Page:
In 2023, the Science and Technology Cooperation (STC) between Israel and Germany celebrates its 50th anniversary. Cooperation between the two countries in innovation, research and vocational training has reached an intensity that could not have been foreseen in its early days.
This scientific cooperation, which has become ever closer over time, has played a major role in the normalisation of political relations. On the German side, the motive of reparation was initially in the foreground. Today, cooperation and partnership between the two high-tech countries and innovation leaders Israel and Germany are balanced and on an equal footing.
Establishment of diplomatic relations and the beginning of interministerial scientific cooperation
12 May 1965 marks a historic date in the history between the Federal Republic of Germany and the State of Israel: both countries established diplomatic relations on this day.
In the 1970s, interministerial cooperation in science and technology (STC) was launched and continued to deepen: German-Israeli research cooperation between the Federal Ministry of Education and Research (BMBF) and the Israeli Ministry of Science and Technology (MOST) is based on an exchange of letters dating from August/September 1973, while the German-Israeli Programme for Cooperation in Vocational Education and Training has existed since 1969.
From 2000 onwards, this interministerial cooperation was extended to bilateral industrial cooperation based on an agreement between the BMBF and the Israeli Ministry of Industry, Trade and Labour (MOITAL, currently: Ministry of Economy and Industry – MOEI).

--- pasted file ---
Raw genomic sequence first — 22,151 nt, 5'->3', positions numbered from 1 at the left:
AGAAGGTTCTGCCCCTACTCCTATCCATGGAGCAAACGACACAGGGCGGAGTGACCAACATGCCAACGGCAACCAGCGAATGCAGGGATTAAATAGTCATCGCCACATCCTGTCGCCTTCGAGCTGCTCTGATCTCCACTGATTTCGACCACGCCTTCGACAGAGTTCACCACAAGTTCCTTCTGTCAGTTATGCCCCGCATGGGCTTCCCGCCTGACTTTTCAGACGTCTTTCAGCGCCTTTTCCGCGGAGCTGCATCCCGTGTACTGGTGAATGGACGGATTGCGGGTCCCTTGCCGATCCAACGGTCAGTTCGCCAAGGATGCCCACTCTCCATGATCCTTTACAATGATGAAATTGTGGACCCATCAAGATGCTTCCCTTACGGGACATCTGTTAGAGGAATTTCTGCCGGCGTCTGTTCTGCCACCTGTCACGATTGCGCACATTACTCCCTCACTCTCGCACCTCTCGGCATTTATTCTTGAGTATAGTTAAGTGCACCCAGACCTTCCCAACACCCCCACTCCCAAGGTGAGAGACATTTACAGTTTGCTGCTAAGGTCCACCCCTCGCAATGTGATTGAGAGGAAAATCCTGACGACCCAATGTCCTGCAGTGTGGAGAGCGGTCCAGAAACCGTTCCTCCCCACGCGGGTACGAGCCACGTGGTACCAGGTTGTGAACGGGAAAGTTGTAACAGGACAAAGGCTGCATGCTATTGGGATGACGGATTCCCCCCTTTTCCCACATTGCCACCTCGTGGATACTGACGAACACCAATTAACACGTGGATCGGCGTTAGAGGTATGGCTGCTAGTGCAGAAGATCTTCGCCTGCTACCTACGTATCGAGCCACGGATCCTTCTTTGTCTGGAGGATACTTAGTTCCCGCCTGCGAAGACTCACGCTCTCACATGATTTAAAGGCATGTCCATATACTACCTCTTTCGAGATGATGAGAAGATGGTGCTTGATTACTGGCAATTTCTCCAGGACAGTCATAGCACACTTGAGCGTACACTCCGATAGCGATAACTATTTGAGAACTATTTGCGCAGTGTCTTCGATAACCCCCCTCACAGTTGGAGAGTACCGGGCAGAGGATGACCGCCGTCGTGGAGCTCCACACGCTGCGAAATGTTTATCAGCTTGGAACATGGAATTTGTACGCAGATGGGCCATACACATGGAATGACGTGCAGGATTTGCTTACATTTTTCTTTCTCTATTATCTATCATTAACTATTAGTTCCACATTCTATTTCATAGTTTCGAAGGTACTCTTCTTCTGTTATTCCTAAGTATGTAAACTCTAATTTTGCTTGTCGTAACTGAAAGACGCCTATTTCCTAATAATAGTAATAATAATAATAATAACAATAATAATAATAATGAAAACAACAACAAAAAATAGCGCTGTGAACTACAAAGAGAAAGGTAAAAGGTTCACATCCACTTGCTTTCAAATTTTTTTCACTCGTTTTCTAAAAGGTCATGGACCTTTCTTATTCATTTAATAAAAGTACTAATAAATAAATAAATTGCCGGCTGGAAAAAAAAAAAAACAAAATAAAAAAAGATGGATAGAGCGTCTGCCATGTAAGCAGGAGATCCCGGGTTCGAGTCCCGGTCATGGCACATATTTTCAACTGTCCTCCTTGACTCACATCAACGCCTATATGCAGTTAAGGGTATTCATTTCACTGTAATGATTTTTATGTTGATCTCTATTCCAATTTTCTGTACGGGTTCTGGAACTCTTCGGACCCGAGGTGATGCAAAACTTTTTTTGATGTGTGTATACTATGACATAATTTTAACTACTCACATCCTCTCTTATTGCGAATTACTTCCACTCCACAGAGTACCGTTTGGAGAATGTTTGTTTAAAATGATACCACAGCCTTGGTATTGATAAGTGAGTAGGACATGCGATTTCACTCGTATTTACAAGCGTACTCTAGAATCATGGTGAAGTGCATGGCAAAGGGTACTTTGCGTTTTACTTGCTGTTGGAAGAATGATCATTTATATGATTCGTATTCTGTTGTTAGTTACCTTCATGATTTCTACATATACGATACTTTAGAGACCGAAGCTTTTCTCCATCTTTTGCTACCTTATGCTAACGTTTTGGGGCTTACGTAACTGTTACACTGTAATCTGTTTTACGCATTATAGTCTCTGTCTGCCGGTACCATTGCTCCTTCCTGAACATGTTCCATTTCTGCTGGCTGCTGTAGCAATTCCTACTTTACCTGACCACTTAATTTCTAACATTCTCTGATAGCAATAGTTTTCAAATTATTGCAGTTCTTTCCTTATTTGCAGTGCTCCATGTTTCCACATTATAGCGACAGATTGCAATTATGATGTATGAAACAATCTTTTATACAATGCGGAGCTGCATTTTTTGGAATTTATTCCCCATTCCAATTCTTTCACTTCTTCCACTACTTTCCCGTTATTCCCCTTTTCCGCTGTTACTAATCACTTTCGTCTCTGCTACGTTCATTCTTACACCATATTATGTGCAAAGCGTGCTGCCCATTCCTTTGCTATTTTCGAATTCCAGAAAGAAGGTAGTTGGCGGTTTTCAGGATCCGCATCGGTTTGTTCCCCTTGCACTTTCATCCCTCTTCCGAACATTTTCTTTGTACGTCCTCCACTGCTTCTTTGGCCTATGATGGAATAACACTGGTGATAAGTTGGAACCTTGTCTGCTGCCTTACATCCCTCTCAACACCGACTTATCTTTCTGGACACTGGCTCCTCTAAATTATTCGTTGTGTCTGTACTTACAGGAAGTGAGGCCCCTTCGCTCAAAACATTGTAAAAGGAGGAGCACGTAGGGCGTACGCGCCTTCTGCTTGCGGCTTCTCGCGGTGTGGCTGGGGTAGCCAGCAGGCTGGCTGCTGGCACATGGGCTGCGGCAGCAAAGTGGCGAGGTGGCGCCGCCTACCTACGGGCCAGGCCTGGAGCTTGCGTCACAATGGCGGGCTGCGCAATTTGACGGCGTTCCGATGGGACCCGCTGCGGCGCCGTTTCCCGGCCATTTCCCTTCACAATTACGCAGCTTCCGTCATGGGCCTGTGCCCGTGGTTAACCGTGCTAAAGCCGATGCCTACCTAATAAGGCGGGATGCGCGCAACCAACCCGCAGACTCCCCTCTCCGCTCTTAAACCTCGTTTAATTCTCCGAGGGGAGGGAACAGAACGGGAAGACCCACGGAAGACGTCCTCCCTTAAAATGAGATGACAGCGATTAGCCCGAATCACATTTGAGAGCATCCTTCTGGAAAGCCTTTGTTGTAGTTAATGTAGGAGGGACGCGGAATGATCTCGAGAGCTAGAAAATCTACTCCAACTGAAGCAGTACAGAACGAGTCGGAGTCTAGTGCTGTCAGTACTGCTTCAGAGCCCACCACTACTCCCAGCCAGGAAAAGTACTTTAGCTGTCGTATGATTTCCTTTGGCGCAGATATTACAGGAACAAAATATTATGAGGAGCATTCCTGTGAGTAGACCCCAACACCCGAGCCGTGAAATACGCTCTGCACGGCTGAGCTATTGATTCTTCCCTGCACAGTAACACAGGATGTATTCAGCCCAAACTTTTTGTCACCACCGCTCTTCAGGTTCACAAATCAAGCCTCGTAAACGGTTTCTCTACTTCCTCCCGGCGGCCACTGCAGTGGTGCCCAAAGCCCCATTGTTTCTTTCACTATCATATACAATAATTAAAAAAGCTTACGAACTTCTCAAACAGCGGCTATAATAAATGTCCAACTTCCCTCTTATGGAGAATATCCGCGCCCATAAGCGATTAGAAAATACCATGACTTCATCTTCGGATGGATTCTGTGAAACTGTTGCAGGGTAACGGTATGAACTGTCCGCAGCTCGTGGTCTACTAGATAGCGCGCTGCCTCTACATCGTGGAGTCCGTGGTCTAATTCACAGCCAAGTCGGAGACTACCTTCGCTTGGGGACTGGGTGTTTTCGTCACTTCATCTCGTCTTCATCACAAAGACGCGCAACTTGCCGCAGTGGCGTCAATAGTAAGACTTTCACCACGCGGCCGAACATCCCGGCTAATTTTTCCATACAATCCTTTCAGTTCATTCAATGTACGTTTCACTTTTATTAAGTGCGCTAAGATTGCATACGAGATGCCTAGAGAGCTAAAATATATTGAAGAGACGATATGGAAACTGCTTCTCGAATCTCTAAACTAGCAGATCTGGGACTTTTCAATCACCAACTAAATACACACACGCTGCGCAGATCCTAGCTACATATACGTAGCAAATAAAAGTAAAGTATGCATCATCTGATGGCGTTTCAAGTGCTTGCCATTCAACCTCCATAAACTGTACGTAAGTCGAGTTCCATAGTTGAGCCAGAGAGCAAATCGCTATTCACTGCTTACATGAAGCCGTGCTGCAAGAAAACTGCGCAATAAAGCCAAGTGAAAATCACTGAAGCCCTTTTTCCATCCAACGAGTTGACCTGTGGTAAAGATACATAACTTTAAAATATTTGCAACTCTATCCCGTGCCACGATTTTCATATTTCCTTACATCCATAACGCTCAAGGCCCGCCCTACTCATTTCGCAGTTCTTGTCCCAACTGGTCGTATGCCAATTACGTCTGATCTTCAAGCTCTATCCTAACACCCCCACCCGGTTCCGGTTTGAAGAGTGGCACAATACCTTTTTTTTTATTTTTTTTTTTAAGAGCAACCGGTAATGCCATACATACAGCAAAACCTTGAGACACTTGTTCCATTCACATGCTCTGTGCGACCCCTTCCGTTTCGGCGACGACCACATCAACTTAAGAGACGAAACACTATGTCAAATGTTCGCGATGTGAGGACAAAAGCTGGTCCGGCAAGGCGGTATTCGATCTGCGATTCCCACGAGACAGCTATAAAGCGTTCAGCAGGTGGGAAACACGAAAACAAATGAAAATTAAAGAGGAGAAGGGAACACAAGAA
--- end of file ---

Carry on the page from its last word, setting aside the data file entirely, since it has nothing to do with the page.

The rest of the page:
In 2011, the BMBF and MOEI concluded an intergovernmental agreement on industry-led research and development and on vocational education and training. As part of the German-Israeli government consultations in 2016, both countries signed an agreement on cooperation in applied nanotechnology.
The beginnings of cooperation
Scientific cooperation has existed since the 1950s. Since then, contacts between institutions and scientists involved have steadily grown closer.
Chaim Weizmann (1874 – 1952), the first president of the State of Israel and also the first president of the Weizmann Institute of Science (WIS) named after him, recognised that intelligence is the ‘only raw material we have’. He therefore advocated the creation of a Jewish university in Palestine as early as 1902, which was realised in 1925 with the start of teaching at the Hebrew University of Jerusalem (HUJI). In 1934, he established the forerunner of the WIS, the Daniel Sieff Institute in Rehovot, modelled on the German Kaiser Wilhelm Institutes. The development of these and other outstanding scientific institutions in Israel was based not least on the immigration of German-Jewish scientists who had been forced to flee Germany in the 1930s.
Before 1933, scientists of German-Jewish origin played an important and often outstanding role in science in Germany and in the entire German-speaking world. The crimes of the National Socialists from 1933 to 1945 put a violent end to this successful work. After the founding of the Federal Republic of Germany, the German academic community therefore had the desire to reconnect with these productive times before 1933 and sought cooperation with former Jewish academic colleagues.